As a whole, Germans speak English very well. However, in Austria and deeper in Bavaria (the most southern region of Germany), people may be less likely or less comfortable to speak it. More provincial in nature, residents are proud of their heritage and stick to it. In Vienna and the Bavarian capital of Munich, English is more common, especially at tourist locations, but you shouldn’t count on it. Be prepared with a phrasebook and learn a few key German phrases. Austrians speak with a strong German dialect and use special local phrases. “Grüss Gott” (greetings to God) is a common greeting in both Bavaria and Austria.

The Viennese Café Culture

Besides the bounty of coffee options, a vast array of cakes and pastries complement the traditional Viennese café experience. Sacher torte (chocolate cake with a layer of apricot jam) and apfelstrudel (apple strudel) are classics. Good cafés will always provide a small glass of tap water—often on a silver platter—to refresh the palate and enhance the flavors. Feel free to stay awhile. No one will rush you out—it just wouldn’t be proper. To leave an appropriate tip, round up the tab to the nearest euro. Use this primer for café details:

Austrian Attire

In general, Austrians dress more formally than Americans. With the exception of students, local residents dress elegantly to attend operas, concerts, church and special events. Standing-room attire at the Vienna opera is less formal, due to the large student population in the mix. In winter, the Alps make Bavaria and Austria very cold, while Vienna may feel even colder because of the wind. Prepare for snow and ice and dress in layers. Pack boots, a heavy overcoat, a hat and gloves. To find these items and more, see our selection of winter gear.

Classic Austrian & Bavarian Dishes

  • Germknödel – Large yeast dumpling filled with plum jam and topped with melted butter and ground poppy seed and sugar.
  • Leberkäse – Bavarian meatloaf (usually veal) baked in a loaf pan; sliced and served hot, often in a bun.
  • Salzburger Knockerl – Sweet egg and flour soufflé dusted with powdered sugar and served warm for dessert.
  • Tafelspitz –Tri-tip beef boiled with herbs and root vegetables, served with horseradish sauce and fried potatoes.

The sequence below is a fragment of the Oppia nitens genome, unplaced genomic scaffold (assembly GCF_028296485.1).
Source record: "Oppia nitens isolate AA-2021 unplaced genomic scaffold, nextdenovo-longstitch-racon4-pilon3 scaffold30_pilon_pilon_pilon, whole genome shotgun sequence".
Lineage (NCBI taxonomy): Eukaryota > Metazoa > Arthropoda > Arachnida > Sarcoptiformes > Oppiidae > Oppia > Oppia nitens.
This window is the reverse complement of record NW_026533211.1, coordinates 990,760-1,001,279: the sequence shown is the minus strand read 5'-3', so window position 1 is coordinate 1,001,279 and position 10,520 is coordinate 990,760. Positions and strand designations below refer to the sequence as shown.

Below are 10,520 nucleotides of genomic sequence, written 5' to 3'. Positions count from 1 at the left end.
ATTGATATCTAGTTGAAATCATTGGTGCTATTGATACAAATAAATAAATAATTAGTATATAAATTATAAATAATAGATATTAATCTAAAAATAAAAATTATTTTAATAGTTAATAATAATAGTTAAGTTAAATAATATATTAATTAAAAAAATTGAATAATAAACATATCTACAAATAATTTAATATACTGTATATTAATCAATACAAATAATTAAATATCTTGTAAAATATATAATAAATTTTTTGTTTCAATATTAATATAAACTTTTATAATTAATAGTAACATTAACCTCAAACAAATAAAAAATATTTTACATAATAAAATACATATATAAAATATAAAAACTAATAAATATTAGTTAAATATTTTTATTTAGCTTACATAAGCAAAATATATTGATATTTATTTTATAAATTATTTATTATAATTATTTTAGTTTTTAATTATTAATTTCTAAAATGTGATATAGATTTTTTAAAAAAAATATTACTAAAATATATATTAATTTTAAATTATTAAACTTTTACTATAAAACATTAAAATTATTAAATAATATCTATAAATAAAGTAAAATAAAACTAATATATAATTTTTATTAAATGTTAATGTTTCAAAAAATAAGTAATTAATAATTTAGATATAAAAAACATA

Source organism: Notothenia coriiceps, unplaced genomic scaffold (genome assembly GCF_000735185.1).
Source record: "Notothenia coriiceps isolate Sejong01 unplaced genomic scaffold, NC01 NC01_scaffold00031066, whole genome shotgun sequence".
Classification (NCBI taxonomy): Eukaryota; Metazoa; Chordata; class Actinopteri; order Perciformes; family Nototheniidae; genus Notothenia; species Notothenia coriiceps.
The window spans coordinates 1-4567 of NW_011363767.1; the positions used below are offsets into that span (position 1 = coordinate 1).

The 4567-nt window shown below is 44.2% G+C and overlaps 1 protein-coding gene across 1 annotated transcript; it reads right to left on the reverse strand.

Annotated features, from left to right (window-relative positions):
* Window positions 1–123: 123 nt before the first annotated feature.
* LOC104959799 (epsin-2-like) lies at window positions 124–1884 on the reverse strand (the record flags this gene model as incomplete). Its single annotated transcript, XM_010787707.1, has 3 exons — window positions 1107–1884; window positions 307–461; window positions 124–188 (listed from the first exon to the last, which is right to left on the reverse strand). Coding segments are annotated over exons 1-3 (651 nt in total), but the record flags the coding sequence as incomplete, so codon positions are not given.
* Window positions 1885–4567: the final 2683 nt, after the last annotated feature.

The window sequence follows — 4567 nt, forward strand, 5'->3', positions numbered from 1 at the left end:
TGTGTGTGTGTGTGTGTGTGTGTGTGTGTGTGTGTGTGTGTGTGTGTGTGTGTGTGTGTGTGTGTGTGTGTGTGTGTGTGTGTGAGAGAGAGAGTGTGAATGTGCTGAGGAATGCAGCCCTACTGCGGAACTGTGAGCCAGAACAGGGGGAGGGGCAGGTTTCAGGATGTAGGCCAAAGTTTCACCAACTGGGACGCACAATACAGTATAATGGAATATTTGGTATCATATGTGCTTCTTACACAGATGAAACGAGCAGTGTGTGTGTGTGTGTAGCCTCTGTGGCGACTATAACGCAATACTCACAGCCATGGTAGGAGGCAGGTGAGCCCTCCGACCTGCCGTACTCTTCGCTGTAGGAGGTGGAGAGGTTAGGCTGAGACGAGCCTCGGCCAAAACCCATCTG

• Weisswurst & Bier – A mild white veal sausage served with sweet mustard, coleslaw, a pretzel and Bavarian beer; traditionally eaten before noon.
  • Wienerschnitzel – A wiener (Viennese) specialty; breaded and fried veal; also made with pork or chicken.

The Best of the Mozart Balls

Salzburg’s famous Mozartkugeln (Mozart balls) are a delicious homage to this musical city. Confectioner Paul Fürst originally concocted these chocolate-covered marzipan and nougat treats in 1890. Still in operation, the Fürst confectionary produces and wraps 1.4 million of them by hand each year, adhering to the original recipe and methods. Since imitations abound, look for the signature silver and blue foil-wrapped balls sold exclusively in four Salzburg locations.

Enduring Souvenirs

Three porcelain and ceramic companies provide unforgettable treasures to take home:

  • Augarten– A Viennese institution for fine porcelain since 1718. Over 11,000 hand-painted figurines and dishes come in 150 different patterns. The evergreen “Maria Theresia” and the “Old Viennese Rose” designs are the most well-known.
  • Gmunden – Austria’s largest ceramics manufacturer creates rustic, hand-painted pieces bearing brilliant colors, religious motifs, and landscape and flower designs inspired by its Traunsee Lake location. Its “Grünegeflammt” (flamed green) pattern is a classic.
  • Nymphenburg – Handcrafting fine porcelain in Munich’s imperial palace since the 18th century, Nymphenburg has produced pieces for high aristocracy, palaces, embassies and churches. All items are marked with a coat of arms featuring a diamond relief on the underside.

Planning for Winter & Holiday Travel

Travelers visiting Austria and Bavaria during the winter should keep in mind that hours may be reduced at many museums and sightseeing locations, and some may be completely closed. Christmas markets usually start at the end of November and run through December 22 (some continue until December 26). Since Austrians and Bavarians emphasize Christmas Eve celebrations, shops and many restaurants close in the early afternoon of December 23 and remain closed through December 27. Check schedules in advance and plan accordingly.

Like this? Share it.

Email Share Share